On fuel, airlines gambled and you lost

December 22, 2014

With Christmas a few days away, we are in the heart of the holiday traveling season, and most people have already decided their mode of transportation after weighing expense versus convenience. On the topic of expense, earlier this month, Senator Charles Schumer called for a federal investigation into airfare prices, asking why tickets remain so expensive when gas has become so (relatively) cheap. Since fuel prices account for half of airlines’ costs and gas prices have been steadily falling, travelers should be seeing trickle-down savings, he reasoned.

But fueling-up an airplane isn’t just a matter of pulling up to the nearest ExxonMobil station and filling up on unleaded. For starters, it’s an entirely different kind of fuel, although some people seem intently obtuse on the subject. More importantly, because they purchase jet fuel in such huge quantities, many airlines take a different approach to their purchasing strategy than the average driver. They use financial derivatives to hedge their bets against rising fuel prices.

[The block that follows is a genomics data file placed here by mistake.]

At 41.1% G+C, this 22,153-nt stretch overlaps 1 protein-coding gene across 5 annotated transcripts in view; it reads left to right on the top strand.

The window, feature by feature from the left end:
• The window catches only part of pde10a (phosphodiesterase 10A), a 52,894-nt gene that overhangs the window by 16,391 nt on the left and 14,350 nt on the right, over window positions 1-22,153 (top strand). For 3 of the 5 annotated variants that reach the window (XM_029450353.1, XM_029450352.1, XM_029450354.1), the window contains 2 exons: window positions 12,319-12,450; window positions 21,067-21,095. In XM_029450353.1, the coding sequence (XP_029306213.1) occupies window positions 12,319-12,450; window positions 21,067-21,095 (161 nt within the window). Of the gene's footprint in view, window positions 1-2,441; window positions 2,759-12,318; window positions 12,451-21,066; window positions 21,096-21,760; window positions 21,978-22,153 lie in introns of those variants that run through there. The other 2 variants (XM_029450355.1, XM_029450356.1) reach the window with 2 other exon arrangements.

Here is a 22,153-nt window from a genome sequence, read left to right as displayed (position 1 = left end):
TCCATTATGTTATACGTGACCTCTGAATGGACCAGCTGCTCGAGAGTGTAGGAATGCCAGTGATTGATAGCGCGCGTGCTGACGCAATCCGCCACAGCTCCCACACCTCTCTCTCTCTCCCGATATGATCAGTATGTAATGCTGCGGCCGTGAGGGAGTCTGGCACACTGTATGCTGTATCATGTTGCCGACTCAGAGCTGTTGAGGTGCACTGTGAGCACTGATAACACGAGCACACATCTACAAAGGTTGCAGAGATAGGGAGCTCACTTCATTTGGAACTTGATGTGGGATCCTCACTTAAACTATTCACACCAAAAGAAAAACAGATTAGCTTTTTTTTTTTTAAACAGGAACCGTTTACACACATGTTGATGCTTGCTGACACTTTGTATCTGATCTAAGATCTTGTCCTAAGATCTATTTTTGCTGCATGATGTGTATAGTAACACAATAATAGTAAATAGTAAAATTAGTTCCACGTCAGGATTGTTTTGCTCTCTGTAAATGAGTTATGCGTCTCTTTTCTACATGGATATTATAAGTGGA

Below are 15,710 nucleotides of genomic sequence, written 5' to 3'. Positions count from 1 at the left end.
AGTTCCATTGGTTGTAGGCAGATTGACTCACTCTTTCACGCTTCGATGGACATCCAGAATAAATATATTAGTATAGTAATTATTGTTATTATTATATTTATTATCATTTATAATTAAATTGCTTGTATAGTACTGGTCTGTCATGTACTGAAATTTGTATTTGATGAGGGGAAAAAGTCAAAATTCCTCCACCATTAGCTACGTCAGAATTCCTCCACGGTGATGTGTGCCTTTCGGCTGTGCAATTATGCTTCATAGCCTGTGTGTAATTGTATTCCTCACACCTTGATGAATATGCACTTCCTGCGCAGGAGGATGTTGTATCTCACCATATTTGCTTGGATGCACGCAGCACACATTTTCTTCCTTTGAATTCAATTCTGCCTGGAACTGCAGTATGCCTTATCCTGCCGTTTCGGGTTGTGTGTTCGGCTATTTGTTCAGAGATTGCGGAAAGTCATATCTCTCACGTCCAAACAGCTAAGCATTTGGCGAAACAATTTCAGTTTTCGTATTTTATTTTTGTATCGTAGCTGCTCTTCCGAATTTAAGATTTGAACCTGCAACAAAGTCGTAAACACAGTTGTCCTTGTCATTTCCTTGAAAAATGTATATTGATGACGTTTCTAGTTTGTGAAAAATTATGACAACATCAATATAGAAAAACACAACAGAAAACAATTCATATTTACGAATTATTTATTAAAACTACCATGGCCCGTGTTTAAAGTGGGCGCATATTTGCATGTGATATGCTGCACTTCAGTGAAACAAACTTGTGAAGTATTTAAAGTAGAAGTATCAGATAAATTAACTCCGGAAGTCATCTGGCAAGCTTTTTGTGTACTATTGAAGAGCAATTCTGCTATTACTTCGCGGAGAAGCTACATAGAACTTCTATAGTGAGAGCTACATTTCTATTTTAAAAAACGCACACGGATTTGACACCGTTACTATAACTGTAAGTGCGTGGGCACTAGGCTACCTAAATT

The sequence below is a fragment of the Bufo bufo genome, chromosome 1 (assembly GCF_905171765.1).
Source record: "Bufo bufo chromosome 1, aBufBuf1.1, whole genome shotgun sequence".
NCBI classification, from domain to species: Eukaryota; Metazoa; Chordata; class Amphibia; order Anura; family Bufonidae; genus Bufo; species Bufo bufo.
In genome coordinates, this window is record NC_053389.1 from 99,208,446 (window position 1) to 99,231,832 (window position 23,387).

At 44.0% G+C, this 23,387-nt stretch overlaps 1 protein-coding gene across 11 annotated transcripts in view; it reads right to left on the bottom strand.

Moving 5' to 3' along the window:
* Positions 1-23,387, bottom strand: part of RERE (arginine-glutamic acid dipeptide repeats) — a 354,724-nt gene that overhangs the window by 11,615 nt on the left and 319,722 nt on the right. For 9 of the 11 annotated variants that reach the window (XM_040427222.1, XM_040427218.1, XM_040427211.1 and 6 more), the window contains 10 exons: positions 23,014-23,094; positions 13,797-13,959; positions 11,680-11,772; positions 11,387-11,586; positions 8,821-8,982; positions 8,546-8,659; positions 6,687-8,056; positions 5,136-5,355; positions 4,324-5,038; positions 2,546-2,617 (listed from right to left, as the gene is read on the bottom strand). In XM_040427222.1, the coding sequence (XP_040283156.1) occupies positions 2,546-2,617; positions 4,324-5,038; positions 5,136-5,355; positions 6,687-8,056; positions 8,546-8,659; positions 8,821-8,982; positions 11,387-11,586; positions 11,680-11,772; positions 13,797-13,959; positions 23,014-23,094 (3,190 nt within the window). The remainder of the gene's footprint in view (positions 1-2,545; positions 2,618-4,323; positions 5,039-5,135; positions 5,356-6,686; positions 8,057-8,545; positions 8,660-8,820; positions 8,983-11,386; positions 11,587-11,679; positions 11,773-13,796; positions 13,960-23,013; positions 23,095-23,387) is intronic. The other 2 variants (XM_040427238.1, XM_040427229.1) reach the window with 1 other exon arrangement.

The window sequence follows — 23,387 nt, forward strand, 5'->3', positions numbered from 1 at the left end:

In July, American Airlines stopped hedging, deciding that hedging risk was more risky than the gamble on fuel prices itself. As The Motley Fool explains, “Most airlines hedge with call options, which allow them to cap their fuel costs without locking them in if oil prices happen to fall. The downside of this strategy is that the airline has to pay a premium for each call option. Unless oil prices rise by a significant amount before the option expires, the airline will lose money on the hedge.”

As this Reuters graphic shows, that’s what is happening to many carriers now. Oil prices have been falling since June, causing many to absorb the cost of premiums without enjoying the benefit of hedges against higher prices, so for these airlines lower prices aren’t actually great news. In the case of American Airlines, Schumer is correct, as control over ticket prices serves as a natural hedge to the ebb and flow of fuel prices. But since airlines generally mimic one another when pricing tickets, American has been happy to pocket the money it’s saving rather than reducing prices.


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